In advance of tomorrow’s Bar Camp News Innovation – Philadelphia I wanted to take this opportunity to put the introductory chapter of my dissertation online for public download. Since my entire research project was centered around analyzing changes in news production and news collaboration in Philadelphia, I thought the #bcniphilly would be a good moment to debut the finished product.
I’m expecting that tomorrow is going to be an energized day in which lots of people get really excited about the future of news. Good. The future of news needs a little (ok, a lot) of optimism and excitement. This chapter (and by extension, the entire dissertation) isn’t a downer, per. se., but I think it does document just how hard it is to make the kind of changes in the news production ecosystem that a lot of the participants in BCNIPhilly will be dreaming of. Which, I hope, will only encourage them to discover new ways to make the transformations they seek.
Chapter One is available here as a pdf at the end of this post. Once the dissertation is finally, officially, 100% done (as in “deposited,” which it must be by May 14th so I can graduate) I will be sending out an email to folks so they can get a copy of the whole 350 page monster, assuming that anyone ever would want to read such a thing.
See folks tomorrow at the Bar Camp.
CHAPTER ONE: ANALYZING LOCAL NEWS PRODUCTION IN A PERIOD OF TRANSITION
In August of 2000, a hoary political institution—the Republican National Convention (RNC), assembling in Philadelphia, Pennsylvania—met a new kind of media network. As the national Republican Party descended on the city in the summer of 2000, its delegates were met by hundreds of convention protesters carrying cell phones, video cameras, and old fashioned pencils and paper notebooks, all calling themselves reporters, and all networked into a website that displayed reports from the street protests as news broke. Growing out of the 1999 World Trade Organization protests in Seattle, and expanding to several other American and European cities in the months that followed, these Philadelphia protester-reporters identified themselves as members of Philadelphia Independent Media Center (Philly IMC, or “Indymedia.”) and promised their readers overtly biased political reporting, by amateurs, directly from the scene of anti-RNC protests. As the political protesters clashed with Philadelphia police on the Convention’s second day — “thousands of roving demonstrators and helmeted police faced off in intersections around the city yesterday afternoon,” the Pittsburg Post Gazette wrote, “trading blows at some junctures, while in Center City several delegate hotels locked their doors … as the two sides sparred for control of the streets,” –amateur Indymedia journalists did more than simply comment on the drama as it unfolded. They were instrumental in documenting it online for a mass audience. The Indymedia volunteers were amongst the first group of digital activists to directly pose the question of who counted as a legitimate journalist in an era of low-cost, digital information gathering and distribution.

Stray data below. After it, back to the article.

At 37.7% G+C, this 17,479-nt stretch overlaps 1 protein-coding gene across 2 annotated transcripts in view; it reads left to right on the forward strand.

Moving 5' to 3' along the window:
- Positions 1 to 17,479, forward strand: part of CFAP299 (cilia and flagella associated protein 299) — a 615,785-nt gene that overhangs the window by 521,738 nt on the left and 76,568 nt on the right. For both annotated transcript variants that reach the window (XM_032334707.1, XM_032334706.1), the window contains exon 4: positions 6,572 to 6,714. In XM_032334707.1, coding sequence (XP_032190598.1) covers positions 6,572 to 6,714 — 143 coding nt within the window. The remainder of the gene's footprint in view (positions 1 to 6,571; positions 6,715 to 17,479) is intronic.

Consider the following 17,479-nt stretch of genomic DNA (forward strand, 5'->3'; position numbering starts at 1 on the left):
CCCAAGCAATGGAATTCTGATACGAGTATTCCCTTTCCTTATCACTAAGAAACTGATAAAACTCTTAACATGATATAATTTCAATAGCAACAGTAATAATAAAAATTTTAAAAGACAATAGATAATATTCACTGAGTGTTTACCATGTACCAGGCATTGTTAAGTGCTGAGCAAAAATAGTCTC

Six years later, at the Annenberg School for Communication at the University of Pennsylvania, a few of the radical reporters that had first stormed the journalistic barricades during the 2000 Republican Convention sat down with local bloggers, newspaper editors, cable TV executives, and new media thinkers to plot a future for local news coverage. The pace of the changes buffeting journalism, changes that first announced themselves in dramatic fashion during coverage of the 2000 Convention, had only accelerated in the intervening half-decade since the RNC. “Do-it-yourself journalism” was no longer a practice confined to political radicals and occupational anarchists– it had manifested itself as part of a “war-blogging” revolution, a “mommy-blogging” revolution, a YouTube revolution, a MySpace revolution, a Flash Mob revolution, a “hyperlocal citizens’ media” revolution, and in hundreds of other trends that lacked only a catchy moniker. Perhaps more ominously, the first signs of deep economic distress inside the news industry had begun to filter out of Philadelphia; in late 2005 the Knight-Ridder news chain, which owned both daily newspapers in Philadelphia (and had, for decades, posted profited double-digit profit margins) announced it was breaking itself up and selling its multiple media assets. In the face of the citizen media explosion and these distant economic rumblings, the Annenberg meeting was nothing like the 2000 occupational uprising that saw radical journalists eviscerate the “lackeys of the corporate press” and professional journalists snidely dismiss their scruffy, decidedly non-objective challengers. Instead, participants in the oddly titled “Norg’s conference” came together, in their words, “in a spirit of cooperation … to save local news in Philadelphia.” The Norg’s conference was one of the first meetings to explicitly raise the question: could traditional journalists and the new crop of professional-amateur hybrids work together in order to improve local journalism?